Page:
Kurt Barrick, CEO of a consultancy with the wonderful name VonDank, assisted clients with Nevada applications: One particularly complex multiple-license entry reached 962 pages, he remembered. The Nevada application asks for, among much else, extensive technical and financial information. One businessperson who participated in five successful applications said the process cost $1.4 million—not including the liquidity requirements—bringing in legal, accounting and lobbying services.

The application process is so fraught that in August, The Las Vegas Sun reported that Jay Brown, one of the most influential lawyers in the state, would charge his clients who successfully obtained licenses 9 percent of the business’s net revenue for the first 10 years.

Leslie Bocskor, founding chairman of the Nevada Cannabis Industry Association, calls the process “merit based.”

“Nevada has a history of setting up regulatory frameworks for industries that were once viewed as taboo,” he says. Bocskor, a dapper former investment banker with a long door-knocker beard and the bushy eyebrows of a Victorian magician, is raising a $25 million fund to invest in cannabis companies. While some investors who are interested in the space stick with auxiliary services, to avoid breaking federal law, he says his Electrum Fund will back companies that “touch the plant.” (In general, companies face less regulation and less risk the further they are from the plant, which can makes those spaces more attractive to small business people.)

Bocskor said the restrictions are designed to help keep out “bad actors” and ensure that the industry will not embarrass the state. He predicts that the state will become a Silicon Valley of cannabis where researchers develop ultra-refined strains of pot and exploit the plant’s medical potential. One hydroponics CEO estimated that the Las Vegas market alone could be worth up to $1.5 billion annually.

I asked Bocskor if the cannabis industry would also expect the same tax breaks that he said gaming and mining already receive in the state. “Once it’s big enough it will be asking for all the same accommodations,” he said. “But that’s seven or ten years out.” He added that marijuana’s illegal status nationally would give the state more leverage to tax cannabis.

Other states have also created rules that restrict entry into the cannabis industry. This year Connecticut issued four growing licenses that required each qualifier to put $2 million in escrow. A press release announcing the licenses said Connecticut is the “first state medical marijuana program based squarely on the pharmaceutical/medical model.”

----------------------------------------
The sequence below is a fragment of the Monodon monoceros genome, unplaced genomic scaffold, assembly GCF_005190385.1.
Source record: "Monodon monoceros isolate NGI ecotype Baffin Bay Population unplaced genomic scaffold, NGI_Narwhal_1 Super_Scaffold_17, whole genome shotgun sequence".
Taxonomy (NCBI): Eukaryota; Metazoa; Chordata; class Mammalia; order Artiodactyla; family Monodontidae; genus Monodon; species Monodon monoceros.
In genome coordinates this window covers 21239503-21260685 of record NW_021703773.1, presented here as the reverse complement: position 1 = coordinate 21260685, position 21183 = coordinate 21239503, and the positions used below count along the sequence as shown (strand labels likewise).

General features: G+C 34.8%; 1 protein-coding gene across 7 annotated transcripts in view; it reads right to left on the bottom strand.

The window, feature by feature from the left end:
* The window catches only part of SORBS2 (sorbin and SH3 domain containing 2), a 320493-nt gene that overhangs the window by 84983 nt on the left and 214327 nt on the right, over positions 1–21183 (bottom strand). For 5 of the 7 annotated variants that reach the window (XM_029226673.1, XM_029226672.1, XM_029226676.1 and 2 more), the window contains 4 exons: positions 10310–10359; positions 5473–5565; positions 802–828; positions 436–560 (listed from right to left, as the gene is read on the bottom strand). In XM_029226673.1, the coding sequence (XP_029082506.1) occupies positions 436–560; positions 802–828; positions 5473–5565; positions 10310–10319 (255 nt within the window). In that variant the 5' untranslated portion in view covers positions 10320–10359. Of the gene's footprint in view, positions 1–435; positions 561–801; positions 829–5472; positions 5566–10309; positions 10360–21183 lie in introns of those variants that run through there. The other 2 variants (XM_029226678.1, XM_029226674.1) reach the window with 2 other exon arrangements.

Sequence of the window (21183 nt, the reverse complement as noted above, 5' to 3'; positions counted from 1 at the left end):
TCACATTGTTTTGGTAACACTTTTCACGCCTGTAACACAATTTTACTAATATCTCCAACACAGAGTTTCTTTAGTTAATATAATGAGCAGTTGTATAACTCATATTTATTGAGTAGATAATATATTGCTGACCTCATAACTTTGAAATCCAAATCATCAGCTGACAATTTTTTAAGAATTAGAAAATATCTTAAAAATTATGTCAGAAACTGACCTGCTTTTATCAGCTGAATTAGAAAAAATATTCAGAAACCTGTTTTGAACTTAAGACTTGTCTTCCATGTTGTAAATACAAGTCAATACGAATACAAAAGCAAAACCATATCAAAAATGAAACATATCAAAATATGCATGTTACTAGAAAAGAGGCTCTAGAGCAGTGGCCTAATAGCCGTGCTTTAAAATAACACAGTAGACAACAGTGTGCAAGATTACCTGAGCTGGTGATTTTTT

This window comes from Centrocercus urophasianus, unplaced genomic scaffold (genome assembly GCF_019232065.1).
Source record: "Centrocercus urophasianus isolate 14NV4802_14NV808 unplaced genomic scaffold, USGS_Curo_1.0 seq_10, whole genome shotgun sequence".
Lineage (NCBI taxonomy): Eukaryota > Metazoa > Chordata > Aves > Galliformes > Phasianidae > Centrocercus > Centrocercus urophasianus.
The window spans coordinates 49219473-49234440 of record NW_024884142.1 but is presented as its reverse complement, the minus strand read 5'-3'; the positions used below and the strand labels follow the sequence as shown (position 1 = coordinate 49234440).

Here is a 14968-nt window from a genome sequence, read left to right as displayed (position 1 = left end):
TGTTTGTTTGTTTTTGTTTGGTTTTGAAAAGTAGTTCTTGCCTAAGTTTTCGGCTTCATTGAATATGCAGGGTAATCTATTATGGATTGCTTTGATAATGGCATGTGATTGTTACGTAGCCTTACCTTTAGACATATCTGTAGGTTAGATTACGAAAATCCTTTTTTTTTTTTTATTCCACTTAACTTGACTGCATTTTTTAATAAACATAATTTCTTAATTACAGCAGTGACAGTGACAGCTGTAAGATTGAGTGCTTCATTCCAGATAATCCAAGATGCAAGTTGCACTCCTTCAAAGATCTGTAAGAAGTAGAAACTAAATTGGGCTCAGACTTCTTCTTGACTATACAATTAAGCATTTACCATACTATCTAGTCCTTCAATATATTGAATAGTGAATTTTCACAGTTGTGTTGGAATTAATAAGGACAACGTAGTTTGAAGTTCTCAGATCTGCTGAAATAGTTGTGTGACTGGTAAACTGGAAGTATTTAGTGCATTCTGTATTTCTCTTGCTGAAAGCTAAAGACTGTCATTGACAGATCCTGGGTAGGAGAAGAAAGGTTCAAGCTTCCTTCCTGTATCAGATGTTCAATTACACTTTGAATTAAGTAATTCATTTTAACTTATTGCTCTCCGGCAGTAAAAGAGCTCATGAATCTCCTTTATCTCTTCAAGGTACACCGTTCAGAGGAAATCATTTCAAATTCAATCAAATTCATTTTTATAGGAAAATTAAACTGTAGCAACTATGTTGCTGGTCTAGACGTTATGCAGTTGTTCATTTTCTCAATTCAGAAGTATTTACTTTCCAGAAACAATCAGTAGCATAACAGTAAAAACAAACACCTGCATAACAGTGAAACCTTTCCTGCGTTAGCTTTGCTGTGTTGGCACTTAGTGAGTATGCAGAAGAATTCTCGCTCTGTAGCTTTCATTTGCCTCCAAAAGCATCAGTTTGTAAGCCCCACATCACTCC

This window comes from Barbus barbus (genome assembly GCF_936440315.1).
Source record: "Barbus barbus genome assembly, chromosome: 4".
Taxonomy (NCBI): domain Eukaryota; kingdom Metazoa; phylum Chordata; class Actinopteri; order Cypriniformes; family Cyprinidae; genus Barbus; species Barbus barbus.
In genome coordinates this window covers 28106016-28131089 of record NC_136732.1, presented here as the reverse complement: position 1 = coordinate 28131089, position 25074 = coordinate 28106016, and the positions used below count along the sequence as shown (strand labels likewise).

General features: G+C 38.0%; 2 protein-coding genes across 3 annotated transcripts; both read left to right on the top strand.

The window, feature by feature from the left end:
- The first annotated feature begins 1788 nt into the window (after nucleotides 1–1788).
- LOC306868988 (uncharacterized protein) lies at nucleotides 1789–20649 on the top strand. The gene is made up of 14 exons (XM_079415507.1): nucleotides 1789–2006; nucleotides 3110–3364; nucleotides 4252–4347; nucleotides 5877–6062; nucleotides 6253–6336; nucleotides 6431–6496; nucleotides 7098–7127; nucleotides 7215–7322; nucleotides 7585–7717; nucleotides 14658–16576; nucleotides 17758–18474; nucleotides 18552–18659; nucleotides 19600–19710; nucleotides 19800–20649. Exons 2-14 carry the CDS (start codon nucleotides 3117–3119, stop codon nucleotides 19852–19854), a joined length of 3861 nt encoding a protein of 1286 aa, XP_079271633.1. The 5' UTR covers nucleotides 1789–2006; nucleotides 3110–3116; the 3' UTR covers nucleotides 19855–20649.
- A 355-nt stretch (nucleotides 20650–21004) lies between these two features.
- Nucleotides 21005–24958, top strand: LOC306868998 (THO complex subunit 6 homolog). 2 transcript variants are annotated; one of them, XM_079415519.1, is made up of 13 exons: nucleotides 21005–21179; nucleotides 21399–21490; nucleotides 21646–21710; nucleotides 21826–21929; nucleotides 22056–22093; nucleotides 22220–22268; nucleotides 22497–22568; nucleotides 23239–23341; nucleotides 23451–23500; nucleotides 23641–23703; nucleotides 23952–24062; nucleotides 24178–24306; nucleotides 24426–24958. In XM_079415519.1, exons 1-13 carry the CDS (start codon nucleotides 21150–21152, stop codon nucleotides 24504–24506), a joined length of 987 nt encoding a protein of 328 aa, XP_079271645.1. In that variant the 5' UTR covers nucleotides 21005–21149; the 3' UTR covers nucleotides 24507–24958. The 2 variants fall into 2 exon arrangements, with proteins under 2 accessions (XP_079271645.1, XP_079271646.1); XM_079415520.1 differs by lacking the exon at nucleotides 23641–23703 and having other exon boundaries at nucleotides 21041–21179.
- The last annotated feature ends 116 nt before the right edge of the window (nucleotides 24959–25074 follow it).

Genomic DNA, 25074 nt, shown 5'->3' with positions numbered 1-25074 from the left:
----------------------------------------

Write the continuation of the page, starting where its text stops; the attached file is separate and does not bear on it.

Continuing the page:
A frequent argument for tough restrictions boils down to ‘We can’t allow just anyone to start a pharmaceutical company in their garage.’ Cannabis activists counter that medical marijuana is immensely beneficial and has been used safely (if illegally) by millions of people. As experts debate, the results for entrepreneurs are clearer: Where legal marijuana is treated as something that should only come out of a pharmaceutical company, small storefront businesses won’t have much of a chance.

“The Cannabis Capital of The World”

Nevada is a small state by population, but it’s been making big bets lately. “Las Vegas is going to be the cannabis capital of the world,” Bocskor said.

It’s a familiar refrain for Nevada, a state with economy that’s highly dependent on tourism today, but wants to build the drone capital of the country and the batteries for an anticipated wave of Tesla buyers in the coming years.

When it comes to pot, the thesis is that legal cannabis in Nevada will become one of the signature experiences for Vegas tourists. It’s no stretch to grasp that getting stoned could enhance a night at a celebrity chef restaurant or Cirque du Soleil. (The impact on slot machine revenue is dispiriting to contemplate.)

Nevada law allows recognized medical marijuana consumers from other states to buy it in Nevada, the most permissive “reciprocity” component of any state. Nevada voters will decide on full legalization in 2016 if state lawmakers don’t allow it first.

The combination of customer access and Las Vegas exposure could be a huge advantage for brands like Marley Natural with national aspirations. Pot growers have honed their craft to the point that powerful pot is well on its way to becoming a commodity. If Vegas can establish itself as the place where many tourists take their first legal hit with a reputable brand, it could establish itself as the marijuana industry town.

It’s a billion-dollar business opportunity, but some activists and small businesspeople see where the industry is going as a raw deal for them and a missed opportunity for a country with a steadily declining rate of entrepreneurship. “Big business and big government are doing this under the guise that they have to control all this,” said Jane West, who started Edible Events, a cannabis event planning company in Denver. “It’s all about big money now.”

Alex Halperin
Alex Halperin is a freelance reporter living in Brooklyn. Follow him on Twitter @alexhalperin.

November 21, 2014 | 6:00 AM